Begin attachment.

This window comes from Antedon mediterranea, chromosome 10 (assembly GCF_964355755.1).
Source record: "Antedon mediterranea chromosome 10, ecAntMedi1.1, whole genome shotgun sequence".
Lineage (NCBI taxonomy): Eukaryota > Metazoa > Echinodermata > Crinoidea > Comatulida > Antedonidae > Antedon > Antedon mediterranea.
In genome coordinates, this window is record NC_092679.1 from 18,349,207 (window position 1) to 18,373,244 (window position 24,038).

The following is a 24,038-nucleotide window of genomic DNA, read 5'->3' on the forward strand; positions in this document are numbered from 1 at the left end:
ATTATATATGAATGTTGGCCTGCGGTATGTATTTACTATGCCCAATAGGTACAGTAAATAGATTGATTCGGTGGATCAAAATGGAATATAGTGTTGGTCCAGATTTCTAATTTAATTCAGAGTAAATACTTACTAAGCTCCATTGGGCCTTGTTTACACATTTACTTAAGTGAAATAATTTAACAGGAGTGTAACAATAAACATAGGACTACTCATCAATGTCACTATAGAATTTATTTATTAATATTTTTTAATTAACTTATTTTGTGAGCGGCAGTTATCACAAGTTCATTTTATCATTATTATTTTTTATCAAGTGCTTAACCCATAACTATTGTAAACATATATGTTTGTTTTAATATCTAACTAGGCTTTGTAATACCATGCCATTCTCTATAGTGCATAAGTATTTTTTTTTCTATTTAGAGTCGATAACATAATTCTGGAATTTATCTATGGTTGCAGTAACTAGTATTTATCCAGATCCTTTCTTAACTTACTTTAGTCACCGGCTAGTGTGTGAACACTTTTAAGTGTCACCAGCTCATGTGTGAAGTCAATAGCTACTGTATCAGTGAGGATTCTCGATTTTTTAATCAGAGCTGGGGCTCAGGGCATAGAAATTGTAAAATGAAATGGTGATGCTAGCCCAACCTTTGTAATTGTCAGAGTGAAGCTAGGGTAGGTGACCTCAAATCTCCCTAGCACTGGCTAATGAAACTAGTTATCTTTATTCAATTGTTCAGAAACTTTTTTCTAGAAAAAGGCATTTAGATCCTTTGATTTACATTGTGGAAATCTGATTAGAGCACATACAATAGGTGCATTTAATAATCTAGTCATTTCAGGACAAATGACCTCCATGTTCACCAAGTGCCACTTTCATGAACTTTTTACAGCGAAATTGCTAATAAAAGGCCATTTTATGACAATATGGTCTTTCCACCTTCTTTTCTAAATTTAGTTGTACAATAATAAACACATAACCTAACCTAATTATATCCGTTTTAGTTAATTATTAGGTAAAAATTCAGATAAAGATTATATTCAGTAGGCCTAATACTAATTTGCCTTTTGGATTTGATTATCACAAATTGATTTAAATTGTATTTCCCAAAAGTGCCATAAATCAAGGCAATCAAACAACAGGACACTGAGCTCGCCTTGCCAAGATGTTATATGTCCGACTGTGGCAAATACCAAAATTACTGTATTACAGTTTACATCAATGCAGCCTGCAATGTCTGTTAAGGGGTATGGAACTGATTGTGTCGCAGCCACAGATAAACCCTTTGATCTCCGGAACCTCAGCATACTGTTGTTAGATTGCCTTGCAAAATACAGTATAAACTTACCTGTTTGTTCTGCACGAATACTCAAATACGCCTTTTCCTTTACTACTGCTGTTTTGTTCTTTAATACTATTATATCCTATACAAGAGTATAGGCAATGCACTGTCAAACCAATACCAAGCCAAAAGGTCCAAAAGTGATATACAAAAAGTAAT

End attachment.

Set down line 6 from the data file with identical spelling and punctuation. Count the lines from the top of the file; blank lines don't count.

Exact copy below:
ATTATATATGAATGTTGGCCTGCGGTATGTATTTACTATGCCCAATAGGTACAGTAAATAGATTGATTCGGTGGATCAAAATGGAATATAGTGTTGGTCCAGATTTCTAATTTAATTCAGAGTAAATACTTACTAAGCTCCATTGGGCCTTGTTTACACATTTACTTAAGTGAAATAATTTAACAGGAGTGTAACAATAAACATAGGACTACTCATCAATGTCACTATAGAATTTATTTATTAATATTTTTTAATTAACTTATTTTGTGAGCGGCAGTTATCACAAGTTCATTTTATCATTATTATTTTTTATCAAGTGCTTAACCCATAACTATTGTAAACATATATGTTTGTTTTAATATCTAACTAGGCTTTGTAATACCATGCCATTCTCTATAGTGCATAAGTATTTTTTTTTCTATTTAGAGTCGATAACATAATTCTGGAATTTATCTATGGTTGCAGTAACTAGTATTTATCCAGATCCTTTCTTAACTTACTTTAGTCACCGGCTAGTGTGTGAACACTTTTAAGTGTCACCAGCTCATGTGTGAAGTCAATAGCTACTGTATCAGTGAGGATTCTCGATTTTTTAATCAGAGCTGGGGCTCAGGGCATAGAAATTGTAAAATGAAATGGTGATGCTAGCCCAACCTTTGTAATTGTCAGAGTGAAGCTAGGGTAGGTGACCTCAAATCTCCCTAGCACTGGCTAATGAAACTAGTTATCTTTATTCAATTGTTCAGAAACTTTTTTCTAGAAAAAGGCATTTAGATCCTTTGATTTACATTGTGGAAATCTGATTAGAGCACATACAATAGGTGCATTTAATAATCTAGTCATTTCAGGACAAATGACCTCCATGTTCACCAAGTGCCACTTTCATGAACTTTTTACAGCGAAATTGCTAATAAAAGGCCATTTTATGACAATATGGTCTTTCCACCTTCTTTTCTAAATTTAGTTGTACAATAATAAACACATAACCTAACCTAATTATATCCGTTTTAGTTAATTATTAGGTAAAAATTCAGATAAAGATTATATTCAGTAGGCCTAATACTAATTTGCCTTTTGGATTTGATTATCACAAATTGATTTAAATTGTATTTCCCAAAAGTGCCATAAATCAAGGCAATCAAACAACAGGACACTGAGCTCGCCTTGCCAAGATGTTATATGTCCGACTGTGGCAAATACCAAAATTACTGTATTACAGTTTACATCAATGCAGCCTGCAATGTCTGTTAAGGGGTATGGAACTGATTGTGTCGCAGCCACAGATAAACCCTTTGATCTCCGGAACCTCAGCATACTGTTGTTAGATTGCCTTGCAAAATACAGTATAAACTTACCTGTTTGTTCTGCACGAATACTCAAATACGCCTTTTCCTTTACTACTGCTGTTTTGTTCTTTAATACTATTATATCCTATACAAGAGTATAGGCAATGCACTGTCAAACCAATACCAAGCCAAAAGGTCCAAAAGTGATATACAAAAAGTAAT